Tom Stoppard, discussing his 1982 play "The Real Thing" with critic Mel Gussow, said he wrote the piece because "I liked the idea of the game" designed into its construction.
The fun Stoppard had with the writing translated into fun in the viewing. Introduced in London, the script then was given a 1984 Broadway production directed by Mike Nichols and headlined by Jeremy Irons and Glenn Close. The star power, harnessed to a masterful staging, made the New York presentation one of the must-see shows of its era. A play that was genuinely playful, it toyed with theatergoers' minds as it messed around with reality and frolicked through all sorts of wordplay.
A revival at South Coast Repertory sets out to relive the good times. Yet while this production, directed by company artistic director Martin Benson, looks pretty much OK on the surface, it opened Friday lacking both the free-spirited breeziness and gripping emotion of which the play is capable.
The story begins with a teaser that soon has the audience wondering what is real and what isn't. A depiction of presumed marital infidelity, this scene sets up Stoppard's central topic, love, as well as his pivotal play on words: When is it the real thing?
While theatergoers are still working out who's really who and what's really what, they are introduced to a writer, Henry (played by Bill Brochtrup), and the two women who will spur his discoveries in this area, Charlotte (Pamela J. Gray) and Annie (Natacha Roi).
What does love look like? We're taught to think that it's the image of happy domesticity presented by Max (Martin Kildare), an actor in Henry's newest play, who on a social visit to Henry's home contentedly cradles an arm around his wife as he snuggles against her. A reversal of fortunes quickly shows us that Max was mistaken about love, and Stoppard's game-playing continues in earnest.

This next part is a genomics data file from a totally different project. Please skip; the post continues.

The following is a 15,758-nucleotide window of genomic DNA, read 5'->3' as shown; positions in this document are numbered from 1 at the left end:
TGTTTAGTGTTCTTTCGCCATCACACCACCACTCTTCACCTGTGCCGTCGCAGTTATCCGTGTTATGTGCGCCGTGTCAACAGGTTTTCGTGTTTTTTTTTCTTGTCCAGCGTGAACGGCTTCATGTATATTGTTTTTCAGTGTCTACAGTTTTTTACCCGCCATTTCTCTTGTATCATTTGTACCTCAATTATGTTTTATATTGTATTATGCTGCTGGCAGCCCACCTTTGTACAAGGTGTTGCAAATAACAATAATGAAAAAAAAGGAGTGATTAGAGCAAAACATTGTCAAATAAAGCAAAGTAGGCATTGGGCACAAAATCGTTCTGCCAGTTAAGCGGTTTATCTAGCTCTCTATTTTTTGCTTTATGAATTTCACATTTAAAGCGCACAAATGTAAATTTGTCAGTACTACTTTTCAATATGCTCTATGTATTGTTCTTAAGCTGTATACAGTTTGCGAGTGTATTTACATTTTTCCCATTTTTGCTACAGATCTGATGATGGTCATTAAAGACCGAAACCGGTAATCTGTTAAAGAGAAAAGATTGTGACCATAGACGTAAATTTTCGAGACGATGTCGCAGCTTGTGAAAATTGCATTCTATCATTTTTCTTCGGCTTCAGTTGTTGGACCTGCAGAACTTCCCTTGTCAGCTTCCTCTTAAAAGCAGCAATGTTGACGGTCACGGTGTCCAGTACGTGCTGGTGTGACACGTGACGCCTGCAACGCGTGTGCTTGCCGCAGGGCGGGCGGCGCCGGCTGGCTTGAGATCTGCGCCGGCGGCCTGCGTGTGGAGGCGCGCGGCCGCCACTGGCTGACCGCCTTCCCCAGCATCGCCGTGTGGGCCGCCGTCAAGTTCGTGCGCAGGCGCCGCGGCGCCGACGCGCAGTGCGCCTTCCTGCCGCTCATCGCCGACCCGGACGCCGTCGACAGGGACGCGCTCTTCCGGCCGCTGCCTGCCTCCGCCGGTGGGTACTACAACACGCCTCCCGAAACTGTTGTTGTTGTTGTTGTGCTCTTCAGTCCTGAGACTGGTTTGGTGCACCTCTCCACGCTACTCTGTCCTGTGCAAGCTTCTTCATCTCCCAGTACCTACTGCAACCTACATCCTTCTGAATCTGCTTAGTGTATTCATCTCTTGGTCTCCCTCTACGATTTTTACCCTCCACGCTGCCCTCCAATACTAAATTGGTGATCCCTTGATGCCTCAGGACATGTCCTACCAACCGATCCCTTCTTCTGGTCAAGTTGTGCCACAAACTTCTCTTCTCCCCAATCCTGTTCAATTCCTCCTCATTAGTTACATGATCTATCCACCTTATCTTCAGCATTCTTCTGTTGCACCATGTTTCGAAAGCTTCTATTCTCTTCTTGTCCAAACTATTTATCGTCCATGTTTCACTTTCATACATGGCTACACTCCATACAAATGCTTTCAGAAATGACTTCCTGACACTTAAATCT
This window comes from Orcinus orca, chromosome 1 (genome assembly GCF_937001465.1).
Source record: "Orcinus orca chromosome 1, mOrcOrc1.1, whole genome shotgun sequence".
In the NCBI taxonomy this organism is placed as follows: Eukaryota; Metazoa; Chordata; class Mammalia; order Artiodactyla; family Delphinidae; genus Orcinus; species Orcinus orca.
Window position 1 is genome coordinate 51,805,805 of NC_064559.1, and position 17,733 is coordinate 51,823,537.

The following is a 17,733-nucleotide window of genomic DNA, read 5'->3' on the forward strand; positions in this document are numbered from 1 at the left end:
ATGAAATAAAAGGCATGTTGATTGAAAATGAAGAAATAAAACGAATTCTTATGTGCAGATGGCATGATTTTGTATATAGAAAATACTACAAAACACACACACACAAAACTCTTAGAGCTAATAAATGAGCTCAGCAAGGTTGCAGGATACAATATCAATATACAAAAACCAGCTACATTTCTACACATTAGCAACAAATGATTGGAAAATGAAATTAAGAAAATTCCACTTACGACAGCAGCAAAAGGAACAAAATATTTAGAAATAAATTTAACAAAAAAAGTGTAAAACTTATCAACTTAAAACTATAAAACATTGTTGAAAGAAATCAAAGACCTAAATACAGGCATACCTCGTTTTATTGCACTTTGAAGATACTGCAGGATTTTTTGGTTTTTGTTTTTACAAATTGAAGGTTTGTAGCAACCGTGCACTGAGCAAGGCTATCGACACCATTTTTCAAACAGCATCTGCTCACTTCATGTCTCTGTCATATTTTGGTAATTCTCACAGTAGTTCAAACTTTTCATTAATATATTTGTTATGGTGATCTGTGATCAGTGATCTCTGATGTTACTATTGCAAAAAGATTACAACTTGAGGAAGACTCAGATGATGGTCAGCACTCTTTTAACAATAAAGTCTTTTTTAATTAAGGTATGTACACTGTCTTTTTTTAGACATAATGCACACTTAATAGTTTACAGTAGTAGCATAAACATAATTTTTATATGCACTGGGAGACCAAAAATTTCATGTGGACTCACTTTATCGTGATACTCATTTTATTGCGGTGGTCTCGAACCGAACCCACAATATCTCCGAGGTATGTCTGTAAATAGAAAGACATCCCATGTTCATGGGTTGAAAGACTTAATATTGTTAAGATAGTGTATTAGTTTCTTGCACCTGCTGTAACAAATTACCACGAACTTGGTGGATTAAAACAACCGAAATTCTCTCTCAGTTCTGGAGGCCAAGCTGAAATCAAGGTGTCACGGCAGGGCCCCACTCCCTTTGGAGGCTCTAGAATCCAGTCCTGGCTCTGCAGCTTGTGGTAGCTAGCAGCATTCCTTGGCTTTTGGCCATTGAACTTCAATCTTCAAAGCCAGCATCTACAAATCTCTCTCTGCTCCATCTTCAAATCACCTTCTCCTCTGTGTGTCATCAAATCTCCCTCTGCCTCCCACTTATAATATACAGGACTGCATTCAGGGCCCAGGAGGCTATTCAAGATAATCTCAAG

The accents for this Britain-set story sound mostly phony, but the designs -- evoking the 1980s setting -- look mostly right, from the leather-and-chrome furniture decorating Ralph Funicello's sets to the boots, bohemian skirts and leather-and-chrome new wave accessories characteristic of Angela Balogh Calin's costumes.
Roi, as Annie, contributes the production's most lived-in performance. The actress, seen at SCR last year as the forensic anthropologist in "Vesuvius," is particularly riveting during an early scene in which she watches a panicked Henry sink ever deeper into mean-spirited blathering. The fascination, disappointment and wariness that play across her face convey volumes about a woman who finds herself wondering whether she really knows much about the person with whom she's fallen in love.
Here as elsewhere, the real story lurks between the words. Commentaries on writing, taste, social consciousness and any number of other topics are cunningly layered into the text. The words are important, but what's still more vital is how they're delivered, along with the nonverbal responses they elicit.
Benson and his performers err mostly in having unearthed too little of this subtext -- a matter that is all the more perplexing given the talent of the actors involved, particularly that of Gray, who made such a strong impression last year as the wasted-away lost love in the Ahmanson's "Dead End," and of Brochtrup, familiar from TV's "NYPD Blue" as well as such recent stage appearances as "Pera Palas" at the Boston Court.
Ever the game-player, Stoppard challenges performers as well as audiences in such time-traveling, reality-shifting plays as "Arcadia" and in such populist fare as his screenplay for "Shakespeare in Love." "The Real Thing" is eminently worthy of revival, even when a theater has previously presented it, as SCR did in a 1987 production directed by Lee Shallat, and even when more recent Stoppard works, including "Indian Ink" and "The Invention of Love," as yet await area premieres.
But SCR does little service to "The Real Thing" in giving it a presentation that leaves viewers wondering what made the play so special in the first place.
'The Real Thing'
Where: South Coast Repertory, Segerstrom Stage, 655 Town Center Drive, Costa Mesa
When: 7:30 p.m. Tuesdays, 8 p.m. Wednesdays through Fridays, 2:30 and 8 p.m. Saturdays, 2:30 and 7:30 p.m. Sundays
Ends: June 25
Price: $28 to $58
Contact: (714) 708-5555 or www.scr.org
Running time: 2 hours, 15 minutes